Date: August 2002
Creator: Roberts, Mary Kathryn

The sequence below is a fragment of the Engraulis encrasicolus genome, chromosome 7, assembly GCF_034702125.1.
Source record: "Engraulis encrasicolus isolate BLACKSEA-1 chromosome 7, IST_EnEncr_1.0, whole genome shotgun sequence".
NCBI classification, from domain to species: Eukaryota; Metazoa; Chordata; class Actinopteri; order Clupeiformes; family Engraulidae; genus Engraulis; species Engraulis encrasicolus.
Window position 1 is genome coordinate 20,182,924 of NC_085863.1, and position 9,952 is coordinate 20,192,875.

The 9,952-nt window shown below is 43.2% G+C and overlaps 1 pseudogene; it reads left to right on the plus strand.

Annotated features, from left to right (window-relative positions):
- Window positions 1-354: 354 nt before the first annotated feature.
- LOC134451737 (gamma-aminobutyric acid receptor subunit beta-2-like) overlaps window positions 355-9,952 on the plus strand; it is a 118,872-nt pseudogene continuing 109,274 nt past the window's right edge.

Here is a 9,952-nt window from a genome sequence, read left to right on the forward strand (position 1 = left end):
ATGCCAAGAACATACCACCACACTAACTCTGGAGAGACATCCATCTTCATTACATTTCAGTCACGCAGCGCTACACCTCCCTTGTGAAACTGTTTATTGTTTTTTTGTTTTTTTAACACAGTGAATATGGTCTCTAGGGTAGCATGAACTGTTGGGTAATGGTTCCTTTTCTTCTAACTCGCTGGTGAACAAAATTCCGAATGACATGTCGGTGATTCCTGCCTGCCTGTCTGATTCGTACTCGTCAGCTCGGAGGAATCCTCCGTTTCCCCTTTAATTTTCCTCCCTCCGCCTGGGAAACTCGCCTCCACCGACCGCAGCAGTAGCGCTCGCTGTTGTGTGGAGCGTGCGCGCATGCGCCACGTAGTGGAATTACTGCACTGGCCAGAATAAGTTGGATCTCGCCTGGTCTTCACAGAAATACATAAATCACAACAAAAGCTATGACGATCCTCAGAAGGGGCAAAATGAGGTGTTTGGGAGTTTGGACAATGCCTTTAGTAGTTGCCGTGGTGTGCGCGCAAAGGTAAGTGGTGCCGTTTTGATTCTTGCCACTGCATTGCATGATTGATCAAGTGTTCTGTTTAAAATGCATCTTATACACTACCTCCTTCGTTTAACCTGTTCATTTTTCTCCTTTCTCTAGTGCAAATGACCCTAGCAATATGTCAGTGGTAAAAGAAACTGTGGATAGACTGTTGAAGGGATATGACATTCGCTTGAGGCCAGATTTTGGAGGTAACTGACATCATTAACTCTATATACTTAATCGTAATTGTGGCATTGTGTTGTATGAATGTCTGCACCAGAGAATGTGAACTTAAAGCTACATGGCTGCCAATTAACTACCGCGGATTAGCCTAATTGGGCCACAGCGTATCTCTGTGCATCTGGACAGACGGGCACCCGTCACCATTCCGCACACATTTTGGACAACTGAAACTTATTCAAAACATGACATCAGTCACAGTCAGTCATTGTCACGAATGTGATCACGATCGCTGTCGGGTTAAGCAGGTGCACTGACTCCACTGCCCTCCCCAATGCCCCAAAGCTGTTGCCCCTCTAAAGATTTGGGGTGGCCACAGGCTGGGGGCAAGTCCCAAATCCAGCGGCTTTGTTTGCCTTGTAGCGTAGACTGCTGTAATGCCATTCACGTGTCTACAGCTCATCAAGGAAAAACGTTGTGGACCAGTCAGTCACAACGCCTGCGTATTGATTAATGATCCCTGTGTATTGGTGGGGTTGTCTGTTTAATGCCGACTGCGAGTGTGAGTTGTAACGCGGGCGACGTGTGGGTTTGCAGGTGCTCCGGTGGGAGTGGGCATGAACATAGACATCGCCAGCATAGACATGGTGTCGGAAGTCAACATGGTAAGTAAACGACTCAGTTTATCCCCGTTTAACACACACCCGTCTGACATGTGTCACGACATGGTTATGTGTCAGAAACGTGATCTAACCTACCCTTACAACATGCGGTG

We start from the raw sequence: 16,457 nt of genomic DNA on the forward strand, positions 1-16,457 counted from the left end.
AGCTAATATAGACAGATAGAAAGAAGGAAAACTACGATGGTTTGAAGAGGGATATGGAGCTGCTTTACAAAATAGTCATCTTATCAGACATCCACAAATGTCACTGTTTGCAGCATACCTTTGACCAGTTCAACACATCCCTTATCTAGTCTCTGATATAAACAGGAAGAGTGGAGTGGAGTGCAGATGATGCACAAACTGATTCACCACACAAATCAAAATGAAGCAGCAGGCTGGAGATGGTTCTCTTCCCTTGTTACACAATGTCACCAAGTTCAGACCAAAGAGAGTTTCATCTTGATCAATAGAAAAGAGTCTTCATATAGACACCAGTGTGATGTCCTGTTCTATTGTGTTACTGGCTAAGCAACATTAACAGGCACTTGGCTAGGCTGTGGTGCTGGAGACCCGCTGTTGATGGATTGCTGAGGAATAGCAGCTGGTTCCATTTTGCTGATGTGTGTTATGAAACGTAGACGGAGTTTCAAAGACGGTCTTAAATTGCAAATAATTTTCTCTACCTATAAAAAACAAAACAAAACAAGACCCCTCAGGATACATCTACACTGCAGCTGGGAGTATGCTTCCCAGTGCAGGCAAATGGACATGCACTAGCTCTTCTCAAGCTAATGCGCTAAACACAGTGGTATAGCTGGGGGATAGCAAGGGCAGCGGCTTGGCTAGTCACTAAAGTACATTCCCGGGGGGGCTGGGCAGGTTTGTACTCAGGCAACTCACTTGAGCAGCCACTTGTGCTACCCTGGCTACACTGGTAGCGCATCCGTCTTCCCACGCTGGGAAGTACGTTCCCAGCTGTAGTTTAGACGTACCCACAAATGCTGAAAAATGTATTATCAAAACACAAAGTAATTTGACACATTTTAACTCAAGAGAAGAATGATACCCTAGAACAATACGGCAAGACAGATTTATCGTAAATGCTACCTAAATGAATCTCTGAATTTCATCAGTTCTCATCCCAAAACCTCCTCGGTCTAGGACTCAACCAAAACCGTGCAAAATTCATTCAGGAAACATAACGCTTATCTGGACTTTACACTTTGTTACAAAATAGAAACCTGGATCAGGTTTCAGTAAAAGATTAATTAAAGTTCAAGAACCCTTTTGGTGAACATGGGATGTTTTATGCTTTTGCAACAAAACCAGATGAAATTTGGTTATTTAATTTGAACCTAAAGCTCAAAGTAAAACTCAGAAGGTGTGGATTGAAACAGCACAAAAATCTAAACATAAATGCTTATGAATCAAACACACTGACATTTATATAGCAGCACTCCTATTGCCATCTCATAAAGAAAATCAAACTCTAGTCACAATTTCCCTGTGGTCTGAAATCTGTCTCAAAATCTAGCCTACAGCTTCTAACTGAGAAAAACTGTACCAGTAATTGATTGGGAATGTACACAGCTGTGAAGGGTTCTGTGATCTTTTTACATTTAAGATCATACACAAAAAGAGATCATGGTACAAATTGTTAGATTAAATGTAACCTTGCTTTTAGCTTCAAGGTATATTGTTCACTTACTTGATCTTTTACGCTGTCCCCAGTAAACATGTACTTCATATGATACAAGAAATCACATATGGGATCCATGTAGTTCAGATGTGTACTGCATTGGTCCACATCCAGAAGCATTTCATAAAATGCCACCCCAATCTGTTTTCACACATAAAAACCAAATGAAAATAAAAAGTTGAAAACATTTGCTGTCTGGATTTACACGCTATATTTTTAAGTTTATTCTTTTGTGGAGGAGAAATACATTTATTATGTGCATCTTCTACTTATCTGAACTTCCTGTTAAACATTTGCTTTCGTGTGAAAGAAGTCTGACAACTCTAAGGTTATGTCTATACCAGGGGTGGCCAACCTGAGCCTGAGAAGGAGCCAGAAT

Description: The relationships among self-labeled sexual orientation, sexual preferences, and sexual behaviors were examined in samples from Taiwan and the USA. Subsamples matched on gender, age, and marital status were created to reduce sexual orientation cell size discrepancies and demographic differences. Sexual orientation self-label, the Kinsey Scale of Sexual Orientation, and a modified version for preference were used to assess participants' sexual orientation, behavior, and preference, respectively. Additional measures included an adaptation of the Early Sexual Experiences Checklist, and the Hopkins Symptom Checklist for psychological distress. For both Taiwan and USA subsamples, heterosexual participants reported significantly greater congruence between sexual orientation identity and preference than did nonheterosexual participants. A high proportion of the Taiwan sample were celibate, precluding analyses of congruence between sexual orientation identity and sexual behavior. Congruence between sexual behavior and preference in the USA sample was negatively correlated with psychological distress. In a cross-cultural comparison between the Taiwan and USA women (n = 176), the two samples reported similar congruence between sexual orientation identity and preference. Exploratory analyses revealed that heterosexual participants' sexual orientation label was more “public, ” (more categories of people who knew the participants' sexual orientation), than was nonheterosexuals' in both Taiwan and the USA. ...
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